Breaking with Russia on defence is difficult
India has enhanced arms purchases with other countries over the last two decades. But it will be years before its dependence on Russia ceases if its domestic industry truly flourishes
India could be heading to become a collateral casualty of the devastating Russian attack on Ukraine. The United States-European Union (US-EU) sanctions can derail our ties with Russia.
So far, India has remained neutral and abstained from voting against Russia at the United Nations (UN). But soon, there may be no more wiggle room left and the seas could become rougher, even stormy. This could push the US to place sanctions through the Countering American Adversaries Through Sanctions Act (CAATSA). This action can have its own geopolitical fallout on the growing Indo-US alignment aimed at checking China.
India’s stand on the Russian invasion of Ukraine is shaped by two factors. The first is the history of the relationship, and the second is our significant reliance on Russia for military equipment, spare parts, and ancillaries, along with strategic weapons such as missiles and nuclear-propelled submarines. A 2021 study by Stimson Centre scholars suggests the share of major Russian systems in our military is an astonishing 85%. Between 2000 and 2020, Russia accounted for 66.5% of India’s arms imports.
India’s current acquisitions include four more high performance S-400 surface-to-air (SAM) systems, four Grigorovich frigates (two to be built in India), 21 MiG-29 fighters, and an Akula nuclear-powered attack submarine on lease. There is also an order for Kalashnikov 203 assault rifles — 20,000 off the shelf and more than 500,000 licence built in India. At the planning stage are some missile acquisitions, including the hand-held anti-aircraft missile for the Indian Army.
There are several ongoing projects — licence producing more T-90S tanks, Sukhoi 30 MKI fighters and upgrading the BrahMos missile to a hypersonic version. Note that ancillaries and components routinely imported from Russia are essential for maintaining existing equipment and licence production, though Indo-Russian projects for nuclear-propelled submarines are presumably already sanctions-proof.
India’s geopolitical posture in Eurasia has been remarkably stable, unlike the US, China, and Russia, which have shifted alignments and preferences. We have had close ties with the former Soviet Union since the mid-1950s and maintained Russia-favouring neutrality when it invaded Hungary in 1956, Afghanistan in 1980, and now, Ukraine.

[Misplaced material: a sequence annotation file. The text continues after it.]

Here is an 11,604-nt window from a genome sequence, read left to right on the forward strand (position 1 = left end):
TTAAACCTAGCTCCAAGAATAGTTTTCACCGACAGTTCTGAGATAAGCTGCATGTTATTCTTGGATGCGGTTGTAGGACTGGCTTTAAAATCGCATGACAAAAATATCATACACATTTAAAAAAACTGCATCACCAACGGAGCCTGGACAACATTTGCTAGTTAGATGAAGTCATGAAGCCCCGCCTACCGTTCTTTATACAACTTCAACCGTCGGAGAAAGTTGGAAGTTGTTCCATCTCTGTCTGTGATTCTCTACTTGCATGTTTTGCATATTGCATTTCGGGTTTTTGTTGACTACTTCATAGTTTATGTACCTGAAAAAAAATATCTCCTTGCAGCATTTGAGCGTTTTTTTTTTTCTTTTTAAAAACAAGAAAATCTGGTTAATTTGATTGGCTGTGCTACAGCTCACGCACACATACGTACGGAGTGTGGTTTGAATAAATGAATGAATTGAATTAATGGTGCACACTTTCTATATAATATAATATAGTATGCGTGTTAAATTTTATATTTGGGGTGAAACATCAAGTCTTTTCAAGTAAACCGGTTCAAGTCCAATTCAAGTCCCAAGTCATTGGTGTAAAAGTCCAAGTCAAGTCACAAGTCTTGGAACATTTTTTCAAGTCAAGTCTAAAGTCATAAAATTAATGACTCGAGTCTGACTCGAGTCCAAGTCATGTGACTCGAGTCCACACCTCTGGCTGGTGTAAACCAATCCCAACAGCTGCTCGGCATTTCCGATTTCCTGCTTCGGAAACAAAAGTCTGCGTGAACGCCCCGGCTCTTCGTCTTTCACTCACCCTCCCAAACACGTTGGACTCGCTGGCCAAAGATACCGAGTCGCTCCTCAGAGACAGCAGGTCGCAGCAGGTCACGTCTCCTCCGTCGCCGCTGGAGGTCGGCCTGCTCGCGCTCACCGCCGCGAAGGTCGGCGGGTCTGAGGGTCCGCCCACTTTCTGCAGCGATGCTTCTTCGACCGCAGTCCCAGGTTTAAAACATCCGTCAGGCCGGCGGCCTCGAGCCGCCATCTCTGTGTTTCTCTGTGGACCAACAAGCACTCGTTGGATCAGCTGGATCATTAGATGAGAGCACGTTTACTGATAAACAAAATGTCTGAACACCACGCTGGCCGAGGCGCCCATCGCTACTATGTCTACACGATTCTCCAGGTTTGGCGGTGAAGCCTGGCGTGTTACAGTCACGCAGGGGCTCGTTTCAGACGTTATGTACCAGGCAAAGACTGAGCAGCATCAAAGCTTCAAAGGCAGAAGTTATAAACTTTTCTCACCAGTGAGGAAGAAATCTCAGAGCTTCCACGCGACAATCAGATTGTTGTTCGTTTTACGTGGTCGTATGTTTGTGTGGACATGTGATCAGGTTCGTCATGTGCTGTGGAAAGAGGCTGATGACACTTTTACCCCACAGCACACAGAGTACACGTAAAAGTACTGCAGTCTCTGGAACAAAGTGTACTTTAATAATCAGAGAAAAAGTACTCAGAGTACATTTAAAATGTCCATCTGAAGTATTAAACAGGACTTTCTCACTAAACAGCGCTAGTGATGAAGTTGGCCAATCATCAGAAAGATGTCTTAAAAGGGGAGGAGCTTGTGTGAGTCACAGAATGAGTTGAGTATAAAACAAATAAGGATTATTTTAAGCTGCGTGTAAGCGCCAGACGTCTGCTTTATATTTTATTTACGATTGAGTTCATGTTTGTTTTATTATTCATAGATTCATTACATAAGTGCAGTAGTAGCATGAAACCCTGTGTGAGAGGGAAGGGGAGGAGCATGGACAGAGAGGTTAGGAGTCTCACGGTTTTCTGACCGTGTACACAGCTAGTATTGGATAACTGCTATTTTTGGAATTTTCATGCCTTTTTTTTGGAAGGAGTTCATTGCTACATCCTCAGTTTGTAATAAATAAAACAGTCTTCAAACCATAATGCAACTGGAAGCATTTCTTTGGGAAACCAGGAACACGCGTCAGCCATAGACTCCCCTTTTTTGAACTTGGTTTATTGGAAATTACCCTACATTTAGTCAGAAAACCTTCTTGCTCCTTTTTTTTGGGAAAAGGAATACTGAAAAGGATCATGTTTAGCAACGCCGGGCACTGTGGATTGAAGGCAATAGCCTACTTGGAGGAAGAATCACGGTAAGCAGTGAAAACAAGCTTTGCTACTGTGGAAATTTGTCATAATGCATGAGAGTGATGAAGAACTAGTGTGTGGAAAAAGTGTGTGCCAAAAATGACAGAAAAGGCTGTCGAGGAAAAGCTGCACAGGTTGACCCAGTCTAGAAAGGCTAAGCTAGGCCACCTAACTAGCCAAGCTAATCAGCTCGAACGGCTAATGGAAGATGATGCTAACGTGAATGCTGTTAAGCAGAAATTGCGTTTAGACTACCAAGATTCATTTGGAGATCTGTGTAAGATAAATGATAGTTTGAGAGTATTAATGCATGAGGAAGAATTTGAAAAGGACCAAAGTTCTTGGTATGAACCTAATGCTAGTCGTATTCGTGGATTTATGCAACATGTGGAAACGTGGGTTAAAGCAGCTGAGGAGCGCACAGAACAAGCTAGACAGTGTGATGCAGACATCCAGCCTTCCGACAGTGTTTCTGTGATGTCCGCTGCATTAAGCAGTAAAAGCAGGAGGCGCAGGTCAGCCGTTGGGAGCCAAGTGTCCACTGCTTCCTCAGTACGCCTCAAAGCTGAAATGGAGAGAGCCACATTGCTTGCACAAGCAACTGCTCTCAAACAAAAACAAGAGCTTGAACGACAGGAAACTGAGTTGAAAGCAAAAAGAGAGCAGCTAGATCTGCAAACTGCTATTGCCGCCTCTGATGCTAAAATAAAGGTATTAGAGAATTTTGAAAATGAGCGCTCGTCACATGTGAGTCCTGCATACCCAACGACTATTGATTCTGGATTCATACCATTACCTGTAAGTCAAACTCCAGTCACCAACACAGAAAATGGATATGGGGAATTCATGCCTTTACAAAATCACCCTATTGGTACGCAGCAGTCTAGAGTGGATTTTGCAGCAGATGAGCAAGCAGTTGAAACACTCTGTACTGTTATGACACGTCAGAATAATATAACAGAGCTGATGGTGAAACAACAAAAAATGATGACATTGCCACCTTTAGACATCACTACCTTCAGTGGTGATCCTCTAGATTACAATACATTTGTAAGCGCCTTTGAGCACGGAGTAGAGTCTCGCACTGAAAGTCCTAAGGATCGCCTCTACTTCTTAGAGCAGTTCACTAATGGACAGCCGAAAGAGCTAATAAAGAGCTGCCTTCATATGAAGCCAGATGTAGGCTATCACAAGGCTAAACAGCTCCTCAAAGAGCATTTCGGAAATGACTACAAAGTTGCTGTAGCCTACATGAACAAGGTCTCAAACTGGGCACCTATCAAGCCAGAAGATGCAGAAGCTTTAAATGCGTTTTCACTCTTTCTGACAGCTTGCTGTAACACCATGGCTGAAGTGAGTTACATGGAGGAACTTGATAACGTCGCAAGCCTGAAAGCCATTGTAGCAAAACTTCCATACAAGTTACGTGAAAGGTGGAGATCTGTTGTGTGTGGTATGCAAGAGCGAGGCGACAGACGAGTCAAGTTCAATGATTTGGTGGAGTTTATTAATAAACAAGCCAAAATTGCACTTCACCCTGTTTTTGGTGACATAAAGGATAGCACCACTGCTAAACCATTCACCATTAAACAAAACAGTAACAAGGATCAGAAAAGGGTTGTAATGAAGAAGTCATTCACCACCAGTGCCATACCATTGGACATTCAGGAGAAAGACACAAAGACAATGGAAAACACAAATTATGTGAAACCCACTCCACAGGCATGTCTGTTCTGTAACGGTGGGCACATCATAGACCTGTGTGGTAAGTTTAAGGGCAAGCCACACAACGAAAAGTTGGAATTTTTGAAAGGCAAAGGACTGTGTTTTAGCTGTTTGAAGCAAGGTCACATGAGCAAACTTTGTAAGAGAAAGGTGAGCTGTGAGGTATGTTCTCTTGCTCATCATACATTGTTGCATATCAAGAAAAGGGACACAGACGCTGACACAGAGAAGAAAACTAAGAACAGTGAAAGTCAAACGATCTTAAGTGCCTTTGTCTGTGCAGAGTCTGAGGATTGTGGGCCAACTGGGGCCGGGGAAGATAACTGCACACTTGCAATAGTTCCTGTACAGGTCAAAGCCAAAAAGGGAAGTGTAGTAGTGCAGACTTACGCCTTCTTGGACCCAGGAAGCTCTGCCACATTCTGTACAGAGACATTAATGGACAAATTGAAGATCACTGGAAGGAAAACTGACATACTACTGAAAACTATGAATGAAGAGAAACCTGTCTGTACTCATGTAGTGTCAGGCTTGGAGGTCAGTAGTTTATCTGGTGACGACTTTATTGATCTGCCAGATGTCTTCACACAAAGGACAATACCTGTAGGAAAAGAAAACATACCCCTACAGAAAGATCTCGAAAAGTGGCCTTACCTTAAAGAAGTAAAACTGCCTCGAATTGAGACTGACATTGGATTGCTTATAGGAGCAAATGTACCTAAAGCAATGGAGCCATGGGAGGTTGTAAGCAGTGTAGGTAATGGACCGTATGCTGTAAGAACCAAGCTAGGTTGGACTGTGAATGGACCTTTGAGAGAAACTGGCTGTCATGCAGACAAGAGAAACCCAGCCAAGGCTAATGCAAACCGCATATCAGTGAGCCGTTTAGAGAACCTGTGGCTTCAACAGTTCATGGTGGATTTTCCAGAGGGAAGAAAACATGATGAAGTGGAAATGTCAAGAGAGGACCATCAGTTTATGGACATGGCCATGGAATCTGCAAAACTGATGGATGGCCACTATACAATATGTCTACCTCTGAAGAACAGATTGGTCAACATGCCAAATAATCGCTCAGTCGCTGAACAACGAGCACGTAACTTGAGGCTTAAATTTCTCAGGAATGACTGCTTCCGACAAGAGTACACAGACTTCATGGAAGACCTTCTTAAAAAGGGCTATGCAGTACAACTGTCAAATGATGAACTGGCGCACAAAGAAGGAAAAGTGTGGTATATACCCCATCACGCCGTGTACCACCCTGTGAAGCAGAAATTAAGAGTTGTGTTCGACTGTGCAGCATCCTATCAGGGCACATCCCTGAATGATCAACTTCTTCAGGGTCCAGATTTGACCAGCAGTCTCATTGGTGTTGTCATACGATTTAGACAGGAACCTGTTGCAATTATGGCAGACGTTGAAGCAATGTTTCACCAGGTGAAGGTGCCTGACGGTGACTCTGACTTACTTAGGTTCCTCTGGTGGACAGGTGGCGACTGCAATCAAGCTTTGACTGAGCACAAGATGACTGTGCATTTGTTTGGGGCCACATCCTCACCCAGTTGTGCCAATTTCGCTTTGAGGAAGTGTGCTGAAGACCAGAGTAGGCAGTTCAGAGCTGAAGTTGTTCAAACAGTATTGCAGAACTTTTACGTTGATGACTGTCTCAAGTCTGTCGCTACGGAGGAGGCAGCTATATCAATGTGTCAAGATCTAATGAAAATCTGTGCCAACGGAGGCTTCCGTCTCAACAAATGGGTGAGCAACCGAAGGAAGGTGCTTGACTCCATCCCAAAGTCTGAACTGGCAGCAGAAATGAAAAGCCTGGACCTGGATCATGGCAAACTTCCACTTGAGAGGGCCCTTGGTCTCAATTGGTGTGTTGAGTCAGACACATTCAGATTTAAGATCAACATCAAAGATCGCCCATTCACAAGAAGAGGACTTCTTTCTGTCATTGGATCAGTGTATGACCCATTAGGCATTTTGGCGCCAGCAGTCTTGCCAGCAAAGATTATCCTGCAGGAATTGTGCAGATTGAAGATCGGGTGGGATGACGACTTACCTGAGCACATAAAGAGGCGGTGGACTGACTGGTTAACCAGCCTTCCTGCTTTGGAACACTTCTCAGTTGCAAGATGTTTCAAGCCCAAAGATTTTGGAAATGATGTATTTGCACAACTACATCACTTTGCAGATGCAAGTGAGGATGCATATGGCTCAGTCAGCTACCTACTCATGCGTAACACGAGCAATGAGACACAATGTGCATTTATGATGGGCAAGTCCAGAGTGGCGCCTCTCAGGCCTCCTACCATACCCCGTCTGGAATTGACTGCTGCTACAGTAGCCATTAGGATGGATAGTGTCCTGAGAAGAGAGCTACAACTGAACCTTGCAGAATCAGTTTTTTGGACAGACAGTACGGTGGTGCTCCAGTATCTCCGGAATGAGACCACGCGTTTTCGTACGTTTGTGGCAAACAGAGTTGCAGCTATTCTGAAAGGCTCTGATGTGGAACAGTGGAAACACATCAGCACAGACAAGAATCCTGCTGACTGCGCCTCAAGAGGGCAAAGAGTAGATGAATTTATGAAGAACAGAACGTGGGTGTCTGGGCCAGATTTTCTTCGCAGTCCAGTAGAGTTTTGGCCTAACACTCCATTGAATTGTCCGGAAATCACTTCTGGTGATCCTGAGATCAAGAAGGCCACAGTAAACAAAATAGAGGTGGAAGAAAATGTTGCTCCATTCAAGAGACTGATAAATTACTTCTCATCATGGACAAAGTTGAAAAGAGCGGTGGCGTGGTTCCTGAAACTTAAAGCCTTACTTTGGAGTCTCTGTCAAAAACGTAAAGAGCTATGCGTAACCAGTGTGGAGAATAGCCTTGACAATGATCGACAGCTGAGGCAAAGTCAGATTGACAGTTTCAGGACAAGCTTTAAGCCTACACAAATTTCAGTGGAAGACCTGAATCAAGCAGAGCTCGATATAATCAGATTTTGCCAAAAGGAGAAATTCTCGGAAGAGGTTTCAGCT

For its part, the former Soviet Union and now, Russia, has unreservedly endorsed India’s South Asia policy. It backed the liberation of Goa in 1961, maintained a largely neutral stand in the Sino-Indian war of 1962, and played a key role in helping India win the Bangladesh war in 1971. It has, all through, backed India on Kashmir, down to the 2019 effective nullification of Article 370, which bifurcated the state and demoted it to a Union Territory.
The Soviets came through in the 1950s and 1960s with equipment such as MiG-21 fighters and Foxtrot submarines, whose equivalent our erstwhile mentor Britain refused to give. The Soviet Union had no concept of market prices, and so, all of it came at throwaway prices under rupee-ruble exchange arrangements along with technology transfer. We would never have been able to afford the size of the military that we have had since the 1980s with western equipment. The Soviet systems, grumbled a critic, were a drug habit that India could not break.
New Delhi did seek to overcome the addiction in the 1980s by buying from the West, and also tried to design its own systems. Imports often got entangled with corruption, and domestic programmes, like that of the Tejas fighter and the Arjun tank, proved to be disappointing. India has not been able to field an aerial drone of any consequence, even though we have been working on this since the 1990s.
After Russia emerged from the Soviet Union, arms purchases began to be designated in dollars, but there were still good deals available such as the licensed manufacture of the formidable Sukhoi-30 MKI fighter and the T-90S tanks that give India an edge against the People’s Liberation Army (PLA) today.
Can we break away from the Russians? In the last two decades, India has enhanced arms purchases from countries such as France, Israel, and the US. Even if India were to stop all Russian purchases today, it would take decades before it would show. This is because systems such as tanks, fighter aircraft and ships, and artillery are routinely upgraded and often remain in service for decades.
The Russian arms industry is now in the cross-hairs of the Americans, and New Delhi and Moscow will have to come up with creative solutions to keep the relationship going. One obvious move would be to revert to the old rupee-ruble trade.
A major problem for India is the lack of an adequate general industrial capacity that can feed the domestic defence industry. Indian defence manufacturing may be on the point of take-off. But whether it can fly remains to be seen. As my colleague, Kartik Bommakanti, has pointed out, government investments in defence research and development (R&D) are “not just worryingly, but laughably small”. Just what can be achieved through effective policy and investment can be seen in South Korea which has, since the 1990s, developed its own tanks and submarines, and is working on a fifth-generation fighter and is one of the largest arms exporters in the world. India has a long way to go.
Manoj Joshi is a distinguished fellow, Observer Research Foundation, New Delhi
The views expressed are personal